To start the exercise, have the client split the stance enough for proper hip loading to occur with the reach pattern (see photo). Have the client stand upright while remaining on the ball of the back foot. Draw the lower abdomen inward slightly and slowly reach with the hand opposite to the lead leg (handshake position) toward the ground and slightly in front of the lower leg to promote glute max loading. The knee should move past the ankle and over the mid-foot to properly load the hip. Proper knee cap tracking should be monitored as it should remain in alignment with the middle of the foot. The glute medius is a major stabilizer and is responsible for keeping the knee tracking properly. If the hip, knee, and foot roll inward, place your fingers along side of the lateral knee and instruct the client to gently press outward until the knee aligns over the mid-foot.

The client should look down as if reaching to pick up an object and the rib cage should move progressively closer to the upper thigh of the lead leg as the reach progresses downward. The lumbar spine should be kept neutral when performing the 1/4 to 1/2 lunge variation and allowed to naturally round if reaching lower. Maintaining neutral spine mechanics is an important factor if training someone with any spinal pathology. The trunk should remain long and rigid during the initial stages of trunk flexion. We should cue the client to keep the chest up and not round out the upper back. The back knee should only bend 10-20 degrees as the front hip and thigh musculature receive the majority of the load.

Now that we have accomplished proper deceleration, the client should raise the arm overhead while keeping it straight. Instruct the client to reach out and up while simultaneously extending the hip and knee of the lead leg while rising high on the ball of the back foot. The client should progressively draw the lower abdomen in tighter as the arm raises overhead. We want them to visualize being pulled up to the ceiling and assume their best posture. The same faulty postures and mechanical faults as previously mentioned in the squat to overhead reach must be monitored and corrected.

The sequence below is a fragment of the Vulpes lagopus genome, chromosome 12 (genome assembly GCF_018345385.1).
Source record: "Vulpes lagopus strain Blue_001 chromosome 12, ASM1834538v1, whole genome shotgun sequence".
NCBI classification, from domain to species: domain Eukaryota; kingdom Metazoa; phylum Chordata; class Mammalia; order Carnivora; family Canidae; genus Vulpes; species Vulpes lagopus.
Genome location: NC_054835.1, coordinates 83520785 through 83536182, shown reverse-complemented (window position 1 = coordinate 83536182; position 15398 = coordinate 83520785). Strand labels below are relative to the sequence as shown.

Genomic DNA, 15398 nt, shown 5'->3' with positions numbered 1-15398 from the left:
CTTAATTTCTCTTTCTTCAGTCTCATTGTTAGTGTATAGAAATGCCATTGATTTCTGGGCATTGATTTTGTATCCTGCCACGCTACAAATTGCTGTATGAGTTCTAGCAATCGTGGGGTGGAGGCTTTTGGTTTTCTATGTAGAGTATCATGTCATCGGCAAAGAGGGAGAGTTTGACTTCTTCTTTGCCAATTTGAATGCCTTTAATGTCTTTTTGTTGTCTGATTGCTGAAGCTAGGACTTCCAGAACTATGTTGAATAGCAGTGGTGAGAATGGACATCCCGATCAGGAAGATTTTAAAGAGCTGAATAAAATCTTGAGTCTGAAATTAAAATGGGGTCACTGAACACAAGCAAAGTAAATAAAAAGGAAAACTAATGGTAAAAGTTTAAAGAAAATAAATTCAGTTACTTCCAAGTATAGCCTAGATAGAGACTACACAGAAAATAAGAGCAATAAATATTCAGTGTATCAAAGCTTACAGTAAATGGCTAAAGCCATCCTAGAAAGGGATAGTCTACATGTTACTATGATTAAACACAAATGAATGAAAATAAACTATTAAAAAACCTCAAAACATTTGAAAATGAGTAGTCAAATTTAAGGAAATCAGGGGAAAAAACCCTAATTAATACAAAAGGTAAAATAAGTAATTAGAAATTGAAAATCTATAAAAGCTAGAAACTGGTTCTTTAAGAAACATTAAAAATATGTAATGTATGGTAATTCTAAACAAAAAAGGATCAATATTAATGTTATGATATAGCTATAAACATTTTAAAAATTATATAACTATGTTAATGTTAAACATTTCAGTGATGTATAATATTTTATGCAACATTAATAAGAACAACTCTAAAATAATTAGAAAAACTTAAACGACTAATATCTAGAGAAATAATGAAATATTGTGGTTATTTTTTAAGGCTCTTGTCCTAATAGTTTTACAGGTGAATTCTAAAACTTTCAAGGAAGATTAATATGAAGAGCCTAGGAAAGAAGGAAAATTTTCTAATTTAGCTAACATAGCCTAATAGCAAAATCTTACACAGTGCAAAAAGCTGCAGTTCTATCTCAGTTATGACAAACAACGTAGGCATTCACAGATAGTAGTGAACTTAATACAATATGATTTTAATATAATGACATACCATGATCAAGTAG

Stationary Split Stance & Reach Down to 1 Arm Overhead Raise- start Stationary Split Stance & Reach Down to 1 Arm Overhead Raise- end

Again, strength endurance is the goal for this exercise. Deconditioned clients may experience hip fatigue before the desired reps are achieved. Once fatigue or breakdown of stability and posture occur, simply switch the lead leg. Repeat this in an alternating manner until the desired repetitions are achieved.

The last variation performed in the saggital plane involves much more dynamic stability of the entire kinetic chain. This exercise starts with the feet together and involves a step back and reach forward simultaneously. It is important to have the ball of the back foot contact the ground as the front knee assumes a 1/4 lunge position. The advanced variation incorporates hip flexion with the overhead raise. The ball of the back foot should leave the ground as the arm starts to raise overhead. The hip should complete flexion (crane position) as the arm finishes overhead. Obviously, this exercise requires precise motor control and a high degree of balance. When teaching this variation, promote a very slow and controlled tempo to give the stabilizers a chance to perform their duties.

Dynamic Split Stance & Reach Down to 1 Arm Overhead Raise- end

The exercises are perfect to implement in the beginning of any strength training program. They will serve as a great full body warm-up for our intermediate to advanced clients and as great strengthening exercises for the deconditioned population. After performing a set or two of the exercises in the beginning of a program, I have regularly seen clients exhibit a greater likelihood of naturally activating this important mind-muscle connection while performing other functional movement patterns.

REFERENCES:

  1. Richardson C., Jull G., Hodges P. and Hides J. Therapeutic Exercise for Spinal Segmental Stabilization in Low Back Pain- Scientific Basis and Clinical Approach.
  2. London, New York, Philadelphia, Sydney, Toronto: Churchhill Livingstone, 1999
  3. Chek P. The Inner Unit Published at www.PTontheNet.com